Menu del Dia in Medellin. Big on flavour, small on cost.

As a backpacker with an an appetite for decent tucker, I’m always on the lookout for food or meals that will satisfy any hunger and at a price where you don’t have to think twice when you’re budget conscious. When I’m not devouring empanadas here in Medellin, I’m at one of the many restaurants here that serve ‘menu del dia’ or Menu of the day. They are pretty much on every second street and amongst other similar restaurants resulting in pretty much a decent standard of cooking. Everything here is down to earth. What you don’t get in opulent decor and michelin stars is made up in value for money and you never walk away hungry.

The ordering etiquette is fairly simple. Enter, sit and ask what the menu del dia is. Most often it’s from a choice of cerdo (pork), res (beef) or pollo (chicken). Sometimes they have fish on offer but those are the main dishes on offer. I don’t know why they call it the dish of the day because it’s the same everywhere and every day. I’m not complaining though. For around $6000-$8000 pesos ($3.30 – $4.40AUS) you can get a soup, plate of meat with a side salad, sometimes some frijoles (beans), potato fries, fried plantain, an arepa and a drink. The drink is generally a sweet lemonade or tomate de arbol (tomato of the tree, also known as tamarillo) which has a flavour that is a cross between tomato and kiwi fruit. The soups vary but I’ve been getting the standard potato based soups in a chicken stock with carrots and coriander.

The soup works well as a starter as the steaks aren’t the 400g slabs of protein that we may be used to at the grill house. It also works well with the arepa which is a bread like cake made from ground corn. They come with most meals here in Colombia. Even the meal deals at KFC have them. Most of the time I find these too dry to be palatable so I break them off and dunk them into the soup to soak up the moisture and flavour. Surprisingly this works!

There are other specialty dishes you can order but I would only recommend the above as they are the most commonly ordered and I would bet that the dishes would be guaranteed to be the freshest. One other dish you can order but is not for the faint hearted is called chicharon. It’s a monster slab of pork belly that’s deep fried and hangs off the edge of the plate. I wouldn’t recommend this as a dish for one but perhaps something to be shared amongst at least two hungry, greedy people.

I’ve tried most of the combinations and about 90% of the time it’s been good. You will get places where the steak will be dry but it’s the gamble you will always get with cheaper meals. Having just come through Central America, I’ve found myself putting salsa picante (chilli) on everything protein based. Here in Medellin, they predominantly use Aji which is a spicy sauce based on tomato, chillis, coriander and water. I find that it’s more on the bitter side most likely from too much coriander but there’s no one universal recipe to making aji so the flavour will change from place to place. One unusual technique I use is to mix both aji and tomato sauce together. Trust me, the flavour profile is better balanced this way.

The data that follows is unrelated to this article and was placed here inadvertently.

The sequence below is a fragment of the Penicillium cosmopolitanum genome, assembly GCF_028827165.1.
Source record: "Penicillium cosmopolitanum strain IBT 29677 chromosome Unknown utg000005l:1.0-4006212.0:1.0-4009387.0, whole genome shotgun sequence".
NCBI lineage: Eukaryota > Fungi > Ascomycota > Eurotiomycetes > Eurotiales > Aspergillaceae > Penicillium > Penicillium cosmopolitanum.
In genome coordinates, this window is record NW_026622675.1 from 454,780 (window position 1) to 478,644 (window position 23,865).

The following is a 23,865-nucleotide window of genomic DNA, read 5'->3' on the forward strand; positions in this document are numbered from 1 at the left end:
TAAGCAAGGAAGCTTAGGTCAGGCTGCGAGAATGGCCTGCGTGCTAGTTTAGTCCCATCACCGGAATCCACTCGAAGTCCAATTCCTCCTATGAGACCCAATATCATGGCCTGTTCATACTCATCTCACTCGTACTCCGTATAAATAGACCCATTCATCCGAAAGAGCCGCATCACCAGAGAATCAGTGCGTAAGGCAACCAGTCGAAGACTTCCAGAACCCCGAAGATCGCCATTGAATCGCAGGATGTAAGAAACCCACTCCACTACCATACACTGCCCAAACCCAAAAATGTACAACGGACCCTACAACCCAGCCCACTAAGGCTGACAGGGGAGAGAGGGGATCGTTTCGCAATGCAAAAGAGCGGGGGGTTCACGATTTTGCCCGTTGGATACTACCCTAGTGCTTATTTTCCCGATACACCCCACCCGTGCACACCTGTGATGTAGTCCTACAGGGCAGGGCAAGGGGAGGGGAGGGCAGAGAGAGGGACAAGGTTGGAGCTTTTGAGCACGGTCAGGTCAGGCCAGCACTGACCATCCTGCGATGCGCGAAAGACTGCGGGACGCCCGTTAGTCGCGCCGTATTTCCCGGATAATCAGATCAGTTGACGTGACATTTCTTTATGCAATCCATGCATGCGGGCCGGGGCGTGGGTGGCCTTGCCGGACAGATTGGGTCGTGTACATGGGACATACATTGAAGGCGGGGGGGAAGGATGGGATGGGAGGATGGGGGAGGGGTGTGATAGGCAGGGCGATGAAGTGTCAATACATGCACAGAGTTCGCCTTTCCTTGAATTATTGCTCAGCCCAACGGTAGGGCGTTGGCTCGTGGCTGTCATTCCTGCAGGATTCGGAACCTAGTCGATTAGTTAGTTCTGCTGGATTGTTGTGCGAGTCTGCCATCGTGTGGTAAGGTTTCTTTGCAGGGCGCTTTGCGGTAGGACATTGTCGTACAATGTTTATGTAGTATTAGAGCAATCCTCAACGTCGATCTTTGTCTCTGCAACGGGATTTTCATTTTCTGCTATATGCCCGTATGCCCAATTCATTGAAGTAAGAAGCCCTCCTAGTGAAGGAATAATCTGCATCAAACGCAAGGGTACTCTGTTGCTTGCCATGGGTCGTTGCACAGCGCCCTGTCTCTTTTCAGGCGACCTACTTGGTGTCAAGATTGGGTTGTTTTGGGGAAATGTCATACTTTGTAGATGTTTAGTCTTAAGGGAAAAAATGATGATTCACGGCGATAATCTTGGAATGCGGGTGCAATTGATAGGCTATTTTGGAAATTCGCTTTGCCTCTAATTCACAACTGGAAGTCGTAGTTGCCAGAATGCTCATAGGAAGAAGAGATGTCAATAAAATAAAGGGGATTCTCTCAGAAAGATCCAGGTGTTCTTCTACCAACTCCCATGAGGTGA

My advice when you’re in the area is to find a menu del dia in a restaurant around midday and go for the places that are packed full of locals. It’s highly likely that the food is half decent and that the locals come back time and time again.

My favourite picks in Medellin may be a little biased to the El Poblado region but it’s where most travellers will stay.

  • Harmony restaurant or any of the comidas on the corner of Calle 10 and Carerra 43B in El Poblado. Just opposite Parque Poblado. This group of restaurants offer the best value in the area at $6500 pesos ($4AUS)
  • on Avenue El Poblado on the block between Calle 4S and Calle 6S. Located in a business area, they serve a different take on the normal chicken dish. It’s grilled, not deep fried and comes with napolitana or cheese sauce. The soup also has a hint of curry spice in it.
  • Donde Gloria on the corner of Calle 37s and Carrera 35, Envigado on the south end of Medellin. It’s a bit out of the way and requires a taxi but you’ll save the cost in the cheaper food price. Best to go on a Friday night where in Parque Envigado, musicians come out to play and locals hang out.
  • El Buen Sarten on Calle 9 No. 42-27 El Poblado. Opposite El Machetico where I’ve been getting my empanada fix. On days where I don’t feel like an empanada (rarely), I go here. It’s not as cheap as Harmony ($8,500) but the food is still good and the service is attentive.


carne de res

Carne de Res (beef)


The soup generally has a starchy filler such as potato along with onions, carrot and coriander

menu del dia

The chicken was grilled at but the plantain was battered and deep fried. Despite the variation, it tasted pretty good.


The Pollo (chicken) is usually deep fried but this one is grilled and pretty juicy for a breast cut. A tip for dried chicken is to dunk a mouthful into the accompanying soup prior to eating.



Chicharon. Deep fried pork belly which would decrease anybody’s life expectancy by a few minutes. Make sure you’re not operating any heavy machinery post consumption .

donde gloria

This is Gloria from Donde Gloria in Envigado. We went there one night and she ploughed us with Tequila, so obviously everything tastes better when you’re drunk.


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